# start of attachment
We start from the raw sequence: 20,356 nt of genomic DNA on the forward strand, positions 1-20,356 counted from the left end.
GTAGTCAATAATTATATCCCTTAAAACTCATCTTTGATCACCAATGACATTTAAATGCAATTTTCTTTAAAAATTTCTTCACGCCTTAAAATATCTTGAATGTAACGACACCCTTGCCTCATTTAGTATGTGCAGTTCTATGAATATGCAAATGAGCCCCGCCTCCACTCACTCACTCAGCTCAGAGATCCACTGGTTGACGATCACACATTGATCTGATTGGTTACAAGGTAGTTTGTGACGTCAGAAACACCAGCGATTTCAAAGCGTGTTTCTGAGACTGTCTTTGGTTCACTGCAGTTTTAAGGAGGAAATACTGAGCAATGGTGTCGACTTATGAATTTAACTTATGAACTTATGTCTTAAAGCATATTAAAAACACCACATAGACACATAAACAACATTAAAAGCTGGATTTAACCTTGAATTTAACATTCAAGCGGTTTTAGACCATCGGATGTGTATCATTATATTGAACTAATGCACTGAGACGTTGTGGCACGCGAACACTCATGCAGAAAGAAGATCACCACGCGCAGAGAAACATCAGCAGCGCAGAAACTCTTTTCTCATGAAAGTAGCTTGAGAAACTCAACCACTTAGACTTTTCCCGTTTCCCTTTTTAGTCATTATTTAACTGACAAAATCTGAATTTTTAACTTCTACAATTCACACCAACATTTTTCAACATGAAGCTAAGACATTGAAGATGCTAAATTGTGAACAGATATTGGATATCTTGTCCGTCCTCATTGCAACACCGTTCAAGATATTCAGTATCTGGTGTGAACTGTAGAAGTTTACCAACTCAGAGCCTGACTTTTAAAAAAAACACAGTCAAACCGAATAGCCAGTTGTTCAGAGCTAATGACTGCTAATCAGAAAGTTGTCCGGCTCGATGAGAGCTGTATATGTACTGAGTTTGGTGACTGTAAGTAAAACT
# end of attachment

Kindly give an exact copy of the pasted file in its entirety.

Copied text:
We start from the raw sequence: 20,356 nt of genomic DNA on the forward strand, positions 1-20,356 counted from the left end.
GTAGTCAATAATTATATCCCTTAAAACTCATCTTTGATCACCAATGACATTTAAATGCAATTTTCTTTAAAAATTTCTTCACGCCTTAAAATATCTTGAATGTAACGACACCCTTGCCTCATTTAGTATGTGCAGTTCTATGAATATGCAAATGAGCCCCGCCTCCACTCACTCACTCAGCTCAGAGATCCACTGGTTGACGATCACACATTGATCTGATTGGTTACAAGGTAGTTTGTGACGTCAGAAACACCAGCGATTTCAAAGCGTGTTTCTGAGACTGTCTTTGGTTCACTGCAGTTTTAAGGAGGAAATACTGAGCAATGGTGTCGACTTATGAATTTAACTTATGAACTTATGTCTTAAAGCATATTAAAAACACCACATAGACACATAAACAACATTAAAAGCTGGATTTAACCTTGAATTTAACATTCAAGCGGTTTTAGACCATCGGATGTGTATCATTATATTGAACTAATGCACTGAGACGTTGTGGCACGCGAACACTCATGCAGAAAGAAGATCACCACGCGCAGAGAAACATCAGCAGCGCAGAAACTCTTTTCTCATGAAAGTAGCTTGAGAAACTCAACCACTTAGACTTTTCCCGTTTCCCTTTTTAGTCATTATTTAACTGACAAAATCTGAATTTTTAACTTCTACAATTCACACCAACATTTTTCAACATGAAGCTAAGACATTGAAGATGCTAAATTGTGAACAGATATTGGATATCTTGTCCGTCCTCATTGCAACACCGTTCAAGATATTCAGTATCTGGTGTGAACTGTAGAAGTTTACCAACTCAGAGCCTGACTTTTAAAAAAAACACAGTCAAACCGAATAGCCAGTTGTTCAGAGCTAATGACTGCTAATCAGAAAGTTGTCCGGCTCGATGAGAGCTGTATATGTACTGAGTTTGGTGACTGTAAGTAAAACT